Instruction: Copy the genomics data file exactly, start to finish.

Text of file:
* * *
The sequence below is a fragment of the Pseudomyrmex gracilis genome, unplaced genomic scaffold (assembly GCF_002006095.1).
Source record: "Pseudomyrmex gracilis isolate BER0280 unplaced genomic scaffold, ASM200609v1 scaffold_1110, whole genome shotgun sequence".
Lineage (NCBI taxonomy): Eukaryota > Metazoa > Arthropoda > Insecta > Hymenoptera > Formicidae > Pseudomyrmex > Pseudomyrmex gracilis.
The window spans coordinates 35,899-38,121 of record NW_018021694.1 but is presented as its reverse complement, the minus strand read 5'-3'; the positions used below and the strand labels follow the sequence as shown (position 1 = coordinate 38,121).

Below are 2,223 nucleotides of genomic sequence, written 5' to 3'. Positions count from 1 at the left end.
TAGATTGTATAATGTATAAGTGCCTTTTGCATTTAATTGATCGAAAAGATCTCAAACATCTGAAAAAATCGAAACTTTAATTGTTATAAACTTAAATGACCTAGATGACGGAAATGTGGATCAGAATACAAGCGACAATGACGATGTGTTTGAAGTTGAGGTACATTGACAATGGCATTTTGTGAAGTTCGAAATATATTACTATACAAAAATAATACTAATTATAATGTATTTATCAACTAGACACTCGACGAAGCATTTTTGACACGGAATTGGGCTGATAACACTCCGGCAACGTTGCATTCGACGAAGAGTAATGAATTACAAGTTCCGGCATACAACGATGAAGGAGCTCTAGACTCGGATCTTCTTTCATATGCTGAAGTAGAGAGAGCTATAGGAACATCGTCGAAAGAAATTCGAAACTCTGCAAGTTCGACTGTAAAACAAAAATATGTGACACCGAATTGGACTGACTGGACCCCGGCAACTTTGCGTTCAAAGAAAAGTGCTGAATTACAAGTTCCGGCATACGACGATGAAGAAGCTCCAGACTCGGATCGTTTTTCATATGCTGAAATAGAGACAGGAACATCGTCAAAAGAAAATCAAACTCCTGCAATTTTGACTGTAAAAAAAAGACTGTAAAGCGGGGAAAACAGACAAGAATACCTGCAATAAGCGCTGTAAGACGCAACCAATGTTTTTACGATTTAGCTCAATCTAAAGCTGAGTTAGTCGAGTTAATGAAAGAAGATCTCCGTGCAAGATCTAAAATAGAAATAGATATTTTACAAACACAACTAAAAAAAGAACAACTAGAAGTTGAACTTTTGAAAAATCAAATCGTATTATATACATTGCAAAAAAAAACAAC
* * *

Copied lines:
The sequence below is a fragment of the Pseudomyrmex gracilis genome, unplaced genomic scaffold (assembly GCF_002006095.1).
Source record: "Pseudomyrmex gracilis isolate BER0280 unplaced genomic scaffold, ASM200609v1 scaffold_1110, whole genome shotgun sequence".
Lineage (NCBI taxonomy): Eukaryota > Metazoa > Arthropoda > Insecta > Hymenoptera > Formicidae > Pseudomyrmex > Pseudomyrmex gracilis.
The window spans coordinates 35,899-38,121 of record NW_018021694.1 but is presented as its reverse complement, the minus strand read 5'-3'; the positions used below and the strand labels follow the sequence as shown (position 1 = coordinate 38,121).

Below are 2,223 nucleotides of genomic sequence, written 5' to 3'. Positions count from 1 at the left end.
TAGATTGTATAATGTATAAGTGCCTTTTGCATTTAATTGATCGAAAAGATCTCAAACATCTGAAAAAATCGAAACTTTAATTGTTATAAACTTAAATGACCTAGATGACGGAAATGTGGATCAGAATACAAGCGACAATGACGATGTGTTTGAAGTTGAGGTACATTGACAATGGCATTTTGTGAAGTTCGAAATATATTACTATACAAAAATAATACTAATTATAATGTATTTATCAACTAGACACTCGACGAAGCATTTTTGACACGGAATTGGGCTGATAACACTCCGGCAACGTTGCATTCGACGAAGAGTAATGAATTACAAGTTCCGGCATACAACGATGAAGGAGCTCTAGACTCGGATCTTCTTTCATATGCTGAAGTAGAGAGAGCTATAGGAACATCGTCGAAAGAAATTCGAAACTCTGCAAGTTCGACTGTAAAACAAAAATATGTGACACCGAATTGGACTGACTGGACCCCGGCAACTTTGCGTTCAAAGAAAAGTGCTGAATTACAAGTTCCGGCATACGACGATGAAGAAGCTCCAGACTCGGATCGTTTTTCATATGCTGAAATAGAGACAGGAACATCGTCAAAAGAAAATCAAACTCCTGCAATTTTGACTGTAAAAAAAAGACTGTAAAGCGGGGAAAACAGACAAGAATACCTGCAATAAGCGCTGTAAGACGCAACCAATGTTTTTACGATTTAGCTCAATCTAAAGCTGAGTTAGTCGAGTTAATGAAAGAAGATCTCCGTGCAAGATCTAAAATAGAAATAGATATTTTACAAACACAACTAAAAAAAGAACAACTAGAAGTTGAACTTTTGAAAAATCAAATCGTATTATATACATTGCAAAAAAAAACAAC